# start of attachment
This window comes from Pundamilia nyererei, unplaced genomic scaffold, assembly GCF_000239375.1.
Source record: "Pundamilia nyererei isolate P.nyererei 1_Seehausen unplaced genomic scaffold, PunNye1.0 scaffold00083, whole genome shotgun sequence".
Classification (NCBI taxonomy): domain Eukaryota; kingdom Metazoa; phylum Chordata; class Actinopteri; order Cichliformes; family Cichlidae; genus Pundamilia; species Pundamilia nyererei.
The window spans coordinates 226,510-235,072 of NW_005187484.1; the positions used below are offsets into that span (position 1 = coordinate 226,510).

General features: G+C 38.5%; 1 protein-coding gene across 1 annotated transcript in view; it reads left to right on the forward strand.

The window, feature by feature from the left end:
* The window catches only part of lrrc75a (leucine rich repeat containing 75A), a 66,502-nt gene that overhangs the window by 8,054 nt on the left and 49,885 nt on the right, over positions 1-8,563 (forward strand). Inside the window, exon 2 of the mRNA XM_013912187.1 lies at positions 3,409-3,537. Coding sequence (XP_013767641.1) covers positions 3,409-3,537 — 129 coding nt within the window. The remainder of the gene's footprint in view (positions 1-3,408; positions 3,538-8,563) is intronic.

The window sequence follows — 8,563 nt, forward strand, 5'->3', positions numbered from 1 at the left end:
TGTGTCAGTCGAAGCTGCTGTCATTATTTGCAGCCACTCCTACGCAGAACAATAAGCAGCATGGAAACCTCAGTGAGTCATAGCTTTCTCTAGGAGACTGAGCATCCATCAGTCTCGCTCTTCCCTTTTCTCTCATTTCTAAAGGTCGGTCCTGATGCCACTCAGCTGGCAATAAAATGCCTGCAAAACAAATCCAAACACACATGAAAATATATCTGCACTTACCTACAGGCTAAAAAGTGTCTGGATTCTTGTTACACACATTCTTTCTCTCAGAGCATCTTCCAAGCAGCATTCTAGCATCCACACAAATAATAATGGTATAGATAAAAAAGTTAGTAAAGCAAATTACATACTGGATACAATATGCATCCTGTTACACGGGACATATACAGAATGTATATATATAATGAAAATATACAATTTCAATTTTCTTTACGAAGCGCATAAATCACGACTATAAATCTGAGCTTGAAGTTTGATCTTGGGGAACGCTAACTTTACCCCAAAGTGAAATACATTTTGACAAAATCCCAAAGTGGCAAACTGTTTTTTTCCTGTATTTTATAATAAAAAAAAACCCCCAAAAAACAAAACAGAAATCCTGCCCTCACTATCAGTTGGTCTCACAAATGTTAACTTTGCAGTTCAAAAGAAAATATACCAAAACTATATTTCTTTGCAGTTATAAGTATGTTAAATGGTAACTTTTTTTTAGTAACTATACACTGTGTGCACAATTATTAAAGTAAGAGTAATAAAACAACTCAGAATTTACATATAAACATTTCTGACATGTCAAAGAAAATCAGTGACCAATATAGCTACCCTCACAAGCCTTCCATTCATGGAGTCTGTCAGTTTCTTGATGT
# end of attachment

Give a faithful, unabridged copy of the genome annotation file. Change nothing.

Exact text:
This window comes from Pundamilia nyererei, unplaced genomic scaffold, assembly GCF_000239375.1.
Source record: "Pundamilia nyererei isolate P.nyererei 1_Seehausen unplaced genomic scaffold, PunNye1.0 scaffold00083, whole genome shotgun sequence".
Classification (NCBI taxonomy): domain Eukaryota; kingdom Metazoa; phylum Chordata; class Actinopteri; order Cichliformes; family Cichlidae; genus Pundamilia; species Pundamilia nyererei.
The window spans coordinates 226,510-235,072 of NW_005187484.1; the positions used below are offsets into that span (position 1 = coordinate 226,510).

General features: G+C 38.5%; 1 protein-coding gene across 1 annotated transcript in view; it reads left to right on the forward strand.

The window, feature by feature from the left end:
* The window catches only part of lrrc75a (leucine rich repeat containing 75A), a 66,502-nt gene that overhangs the window by 8,054 nt on the left and 49,885 nt on the right, over positions 1-8,563 (forward strand). Inside the window, exon 2 of the mRNA XM_013912187.1 lies at positions 3,409-3,537. Coding sequence (XP_013767641.1) covers positions 3,409-3,537 — 129 coding nt within the window. The remainder of the gene's footprint in view (positions 1-3,408; positions 3,538-8,563) is intronic.

The window sequence follows — 8,563 nt, forward strand, 5'->3', positions numbered from 1 at the left end:
TGTGTCAGTCGAAGCTGCTGTCATTATTTGCAGCCACTCCTACGCAGAACAATAAGCAGCATGGAAACCTCAGTGAGTCATAGCTTTCTCTAGGAGACTGAGCATCCATCAGTCTCGCTCTTCCCTTTTCTCTCATTTCTAAAGGTCGGTCCTGATGCCACTCAGCTGGCAATAAAATGCCTGCAAAACAAATCCAAACACACATGAAAATATATCTGCACTTACCTACAGGCTAAAAAGTGTCTGGATTCTTGTTACACACATTCTTTCTCTCAGAGCATCTTCCAAGCAGCATTCTAGCATCCACACAAATAATAATGGTATAGATAAAAAAGTTAGTAAAGCAAATTACATACTGGATACAATATGCATCCTGTTACACGGGACATATACAGAATGTATATATATAATGAAAATATACAATTTCAATTTTCTTTACGAAGCGCATAAATCACGACTATAAATCTGAGCTTGAAGTTTGATCTTGGGGAACGCTAACTTTACCCCAAAGTGAAATACATTTTGACAAAATCCCAAAGTGGCAAACTGTTTTTTTCCTGTATTTTATAATAAAAAAAAACCCCCAAAAAACAAAACAGAAATCCTGCCCTCACTATCAGTTGGTCTCACAAATGTTAACTTTGCAGTTCAAAAGAAAATATACCAAAACTATATTTCTTTGCAGTTATAAGTATGTTAAATGGTAACTTTTTTTTAGTAACTATACACTGTGTGCACAATTATTAAAGTAAGAGTAATAAAACAACTCAGAATTTACATATAAACATTTCTGACATGTCAAAGAAAATCAGTGACCAATATAGCTACCCTCACAAGCCTTCCATTCATGGAGTCTGTCAGTTTCTTGATGT